- May instruct you to contract the muscles of your pelvis (as if you are stopping the stream in the middle of urinating) to check the strength of your pelvic floor muscles
Cystocele treatment depends on the severity of the condition. Mild cases — those with few or no obvious symptoms — may require no treatment or simple self-care measures such as special exercises to strengthen your pelvic floor muscles. If self-care measures aren't effective, treatment may include:
- Pessary. A vaginal pessary is a plastic or rubber ring that's inserted in the vagina to support the bladder by pushing it up and back into place. In some cases, your doctor may recommend using a large tampon or vaginal diaphragm instead of a pessary. Most women who use pessaries do so as a temporary alternative to surgery. But some women may use pessaries for years.
- Estrogen therapy. Your doctor may recommend using estrogen — either orally or in a vaginal cream — if you've already experienced menopause. This is because estrogen, which helps keep pelvic muscles strong, decreases after menopause.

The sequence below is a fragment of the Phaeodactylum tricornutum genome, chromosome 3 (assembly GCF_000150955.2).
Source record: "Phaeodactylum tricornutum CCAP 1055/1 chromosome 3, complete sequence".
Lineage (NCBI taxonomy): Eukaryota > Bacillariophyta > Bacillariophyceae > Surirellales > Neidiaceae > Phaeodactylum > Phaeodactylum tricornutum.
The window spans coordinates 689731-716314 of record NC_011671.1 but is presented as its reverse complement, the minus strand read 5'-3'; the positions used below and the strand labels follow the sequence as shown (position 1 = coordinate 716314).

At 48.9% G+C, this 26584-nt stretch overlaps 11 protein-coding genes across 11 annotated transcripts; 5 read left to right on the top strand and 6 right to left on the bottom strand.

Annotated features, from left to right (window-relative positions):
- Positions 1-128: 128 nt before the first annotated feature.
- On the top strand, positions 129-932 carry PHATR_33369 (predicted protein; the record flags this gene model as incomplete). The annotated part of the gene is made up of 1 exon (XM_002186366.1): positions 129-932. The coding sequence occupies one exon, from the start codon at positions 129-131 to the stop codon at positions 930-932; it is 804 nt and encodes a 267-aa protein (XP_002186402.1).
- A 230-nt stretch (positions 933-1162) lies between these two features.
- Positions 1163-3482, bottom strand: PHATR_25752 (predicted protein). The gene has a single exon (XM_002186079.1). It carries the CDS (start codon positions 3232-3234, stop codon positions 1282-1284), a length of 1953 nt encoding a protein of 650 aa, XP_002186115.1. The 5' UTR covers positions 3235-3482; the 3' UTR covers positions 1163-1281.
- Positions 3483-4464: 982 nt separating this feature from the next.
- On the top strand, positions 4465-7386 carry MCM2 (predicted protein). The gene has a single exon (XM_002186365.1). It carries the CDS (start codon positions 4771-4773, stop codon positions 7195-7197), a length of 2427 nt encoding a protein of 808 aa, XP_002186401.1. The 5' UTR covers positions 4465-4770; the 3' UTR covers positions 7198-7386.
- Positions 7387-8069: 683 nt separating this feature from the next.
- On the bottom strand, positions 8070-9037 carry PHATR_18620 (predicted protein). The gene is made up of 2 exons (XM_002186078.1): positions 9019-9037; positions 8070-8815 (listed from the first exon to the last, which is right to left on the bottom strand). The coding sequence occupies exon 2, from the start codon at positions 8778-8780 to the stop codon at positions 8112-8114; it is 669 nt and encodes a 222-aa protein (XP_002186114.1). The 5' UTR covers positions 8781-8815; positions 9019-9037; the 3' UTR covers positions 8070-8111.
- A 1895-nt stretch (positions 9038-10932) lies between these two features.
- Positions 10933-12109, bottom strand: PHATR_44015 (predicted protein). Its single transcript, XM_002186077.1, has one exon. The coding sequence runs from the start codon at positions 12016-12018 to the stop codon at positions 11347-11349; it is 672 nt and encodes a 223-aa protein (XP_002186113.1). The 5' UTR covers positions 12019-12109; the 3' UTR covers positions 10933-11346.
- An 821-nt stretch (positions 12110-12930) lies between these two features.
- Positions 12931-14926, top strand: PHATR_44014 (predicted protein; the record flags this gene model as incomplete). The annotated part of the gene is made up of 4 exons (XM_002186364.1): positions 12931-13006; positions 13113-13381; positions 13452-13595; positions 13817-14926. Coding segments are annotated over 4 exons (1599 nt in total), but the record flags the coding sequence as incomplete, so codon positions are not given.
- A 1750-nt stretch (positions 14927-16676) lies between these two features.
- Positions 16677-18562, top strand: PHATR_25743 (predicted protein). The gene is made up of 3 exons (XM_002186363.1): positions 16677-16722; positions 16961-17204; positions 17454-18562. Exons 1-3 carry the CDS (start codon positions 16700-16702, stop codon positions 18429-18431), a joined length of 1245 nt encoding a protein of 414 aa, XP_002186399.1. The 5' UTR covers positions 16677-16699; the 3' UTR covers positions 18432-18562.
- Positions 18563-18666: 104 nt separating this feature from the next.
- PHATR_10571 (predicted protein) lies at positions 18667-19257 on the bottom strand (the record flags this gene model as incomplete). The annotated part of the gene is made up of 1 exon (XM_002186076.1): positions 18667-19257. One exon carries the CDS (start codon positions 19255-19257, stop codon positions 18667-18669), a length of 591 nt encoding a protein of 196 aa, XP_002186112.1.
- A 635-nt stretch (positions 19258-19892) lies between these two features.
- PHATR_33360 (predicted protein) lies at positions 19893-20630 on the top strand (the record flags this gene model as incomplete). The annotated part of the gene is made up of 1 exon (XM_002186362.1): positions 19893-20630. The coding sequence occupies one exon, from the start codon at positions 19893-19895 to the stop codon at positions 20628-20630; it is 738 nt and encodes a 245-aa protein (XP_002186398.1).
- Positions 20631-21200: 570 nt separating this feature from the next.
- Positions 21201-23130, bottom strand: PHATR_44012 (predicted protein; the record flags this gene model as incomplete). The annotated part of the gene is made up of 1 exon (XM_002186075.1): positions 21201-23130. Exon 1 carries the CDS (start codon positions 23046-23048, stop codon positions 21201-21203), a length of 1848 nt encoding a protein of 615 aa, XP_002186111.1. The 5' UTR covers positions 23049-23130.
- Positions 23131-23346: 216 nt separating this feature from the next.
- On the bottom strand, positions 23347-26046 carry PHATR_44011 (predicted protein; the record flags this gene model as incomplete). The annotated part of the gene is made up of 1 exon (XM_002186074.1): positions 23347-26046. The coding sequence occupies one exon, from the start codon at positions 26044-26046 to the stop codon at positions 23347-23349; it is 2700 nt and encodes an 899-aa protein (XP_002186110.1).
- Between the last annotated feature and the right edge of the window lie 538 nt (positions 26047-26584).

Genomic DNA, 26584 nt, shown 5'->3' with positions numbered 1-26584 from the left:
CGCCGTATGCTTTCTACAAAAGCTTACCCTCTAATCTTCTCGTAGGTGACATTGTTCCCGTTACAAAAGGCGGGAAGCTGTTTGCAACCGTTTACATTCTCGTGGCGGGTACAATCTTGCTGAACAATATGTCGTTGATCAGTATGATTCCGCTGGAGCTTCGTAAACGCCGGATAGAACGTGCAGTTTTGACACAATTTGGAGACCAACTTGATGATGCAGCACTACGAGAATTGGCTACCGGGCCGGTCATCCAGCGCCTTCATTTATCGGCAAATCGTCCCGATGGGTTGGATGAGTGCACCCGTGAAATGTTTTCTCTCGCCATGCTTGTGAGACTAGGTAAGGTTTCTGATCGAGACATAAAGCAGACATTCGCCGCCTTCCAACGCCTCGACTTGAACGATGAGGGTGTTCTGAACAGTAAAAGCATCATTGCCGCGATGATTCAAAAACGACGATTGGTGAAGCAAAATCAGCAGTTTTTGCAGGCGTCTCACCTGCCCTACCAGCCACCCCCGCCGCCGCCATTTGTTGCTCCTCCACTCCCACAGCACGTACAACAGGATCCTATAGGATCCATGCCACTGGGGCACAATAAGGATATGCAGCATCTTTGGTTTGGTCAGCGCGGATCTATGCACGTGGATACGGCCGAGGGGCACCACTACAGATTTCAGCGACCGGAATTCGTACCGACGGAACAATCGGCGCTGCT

When surgery is necessary
Severe or especially uncomfortable cases of cystocele may require surgery. This surgery is elective and designed to relieve symptoms related to the cystocele.
In most cases, surgery consists of a vaginal repair. In this procedure, a surgeon elevates the prolapse back into place and tightens the muscles and ligaments of your pelvic floor. This procedure may require the removal of some stretched tissue. While the benefits of this type of surgery can last for many years, there's some risk of recurrence. This is partly because pelvic muscles and nerves continue to weaken as you age.